During their time at ASU, a trio of alumni formed AirGarage, an online marketplace for people to list, find and book parking spaces.
Sylvia Lopez and Brinlee Kidd
A pair of undergrads were selected from 182 applications nationwide for their innovative note-taking tool, Jotted.
Water tower at the ASU Polytechnic campus
The Fulton Schools introduced a new school, the School of Manufacturing Systems and Networks, and is restructuring two others to increase impact and address critical societal challenges. 
Engineering Dean Kyle Squires
The new position acknowledges Squires’ role in reshaping engineering education at ASU and how that effort aims to expand in the future.
Communications specialist , Ira A. Fulton Schools of Engineering
Nationwide — with the uptake of coronavirus-response strategies like vaccinations, masks and distancing — more aspects of society are reopening. Select restaurants and stores are opening to full capacities, air travel volumes are increasing to near pre-pandemic levels and many Arizonians are back to commuting and reporting to in-person work on a full-time basis — but should we resist the …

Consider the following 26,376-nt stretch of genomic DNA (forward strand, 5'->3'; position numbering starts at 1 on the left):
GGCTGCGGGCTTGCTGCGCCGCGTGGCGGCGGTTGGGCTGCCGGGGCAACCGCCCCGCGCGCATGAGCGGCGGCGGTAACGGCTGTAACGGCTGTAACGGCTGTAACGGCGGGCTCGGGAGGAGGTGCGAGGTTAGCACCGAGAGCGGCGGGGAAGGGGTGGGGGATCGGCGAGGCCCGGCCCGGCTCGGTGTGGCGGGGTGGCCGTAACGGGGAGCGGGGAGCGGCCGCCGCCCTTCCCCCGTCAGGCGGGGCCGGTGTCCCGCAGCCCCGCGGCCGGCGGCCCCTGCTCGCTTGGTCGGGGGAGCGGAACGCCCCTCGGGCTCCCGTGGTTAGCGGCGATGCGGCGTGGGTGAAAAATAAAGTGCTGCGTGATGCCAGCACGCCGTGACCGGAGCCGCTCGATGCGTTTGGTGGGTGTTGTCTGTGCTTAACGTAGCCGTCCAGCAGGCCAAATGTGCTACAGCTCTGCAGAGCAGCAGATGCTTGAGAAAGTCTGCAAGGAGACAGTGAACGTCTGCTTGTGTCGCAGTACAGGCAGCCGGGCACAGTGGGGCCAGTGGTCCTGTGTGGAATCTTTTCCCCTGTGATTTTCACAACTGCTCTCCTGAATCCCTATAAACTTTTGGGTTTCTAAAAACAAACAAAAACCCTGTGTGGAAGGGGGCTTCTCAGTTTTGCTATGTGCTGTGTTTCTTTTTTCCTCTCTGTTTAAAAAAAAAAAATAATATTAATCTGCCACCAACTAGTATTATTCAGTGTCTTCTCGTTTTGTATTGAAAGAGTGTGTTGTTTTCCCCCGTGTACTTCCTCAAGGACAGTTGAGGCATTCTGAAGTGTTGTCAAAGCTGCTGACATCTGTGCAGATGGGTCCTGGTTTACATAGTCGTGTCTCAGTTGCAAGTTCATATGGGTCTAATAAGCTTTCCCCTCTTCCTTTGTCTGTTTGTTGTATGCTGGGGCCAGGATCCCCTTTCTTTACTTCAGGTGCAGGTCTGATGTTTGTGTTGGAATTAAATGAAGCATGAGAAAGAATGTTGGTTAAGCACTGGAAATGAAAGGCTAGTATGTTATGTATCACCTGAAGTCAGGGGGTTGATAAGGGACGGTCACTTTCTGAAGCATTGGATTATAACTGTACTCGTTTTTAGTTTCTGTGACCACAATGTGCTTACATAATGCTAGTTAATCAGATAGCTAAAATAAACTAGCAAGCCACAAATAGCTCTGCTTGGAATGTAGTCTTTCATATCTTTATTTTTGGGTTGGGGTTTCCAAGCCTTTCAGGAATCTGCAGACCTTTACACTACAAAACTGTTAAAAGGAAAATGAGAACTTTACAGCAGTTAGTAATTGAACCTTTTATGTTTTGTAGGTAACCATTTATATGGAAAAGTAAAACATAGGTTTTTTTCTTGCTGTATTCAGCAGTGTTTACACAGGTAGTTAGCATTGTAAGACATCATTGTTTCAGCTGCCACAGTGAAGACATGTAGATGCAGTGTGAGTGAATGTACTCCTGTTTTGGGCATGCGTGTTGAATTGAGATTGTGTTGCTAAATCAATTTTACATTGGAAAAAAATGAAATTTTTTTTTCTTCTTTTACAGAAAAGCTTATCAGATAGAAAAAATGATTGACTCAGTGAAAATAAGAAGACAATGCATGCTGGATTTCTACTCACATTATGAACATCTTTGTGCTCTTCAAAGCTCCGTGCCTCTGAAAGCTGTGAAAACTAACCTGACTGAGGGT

Nationwide — with the uptake of coronavirus-response strategies like vaccinations, masks and distancing  more aspects of society are reopening. Select restaurants and stores are opening to full capacities, air travel volumes are increasing to near pre-pandemic levels and many Arizonians are back to commuting and reporting to in-person work on a full-time basis — but should we resist the urge to return to all of our pre-pandemic habits and choices?  
Deborah Salon, a transportation planner and associate professor in Arizona State University’s School of Geographical Sciences and Urban Planning, says that maintaining some prandemic-prompted habits can be beneficial to individuals, organizations and the environment, and that we have a chance now to radically rethink former norms to improve our day-to-day lives. 
Salon’s recent National Science Foundation-funded COVID-19 and the Future survey project investigates long-term changes to daily habits in the U.S. caused by the pandemic. One of the most significant findings of her study, conducted in collaboration with colleagues across ASU and the University of Illinois Chicago, sheds new light on the attitudes and opportunities toward a future of less time in the office and more remote work.
ASU News spoke to Salon about her study, transportation habits during the pandemic and the opportunity for some to emerge from the pandemic with an improved quality of life. 
Deborah Salon
Question: Can you tell us about your study? How did this research come to be?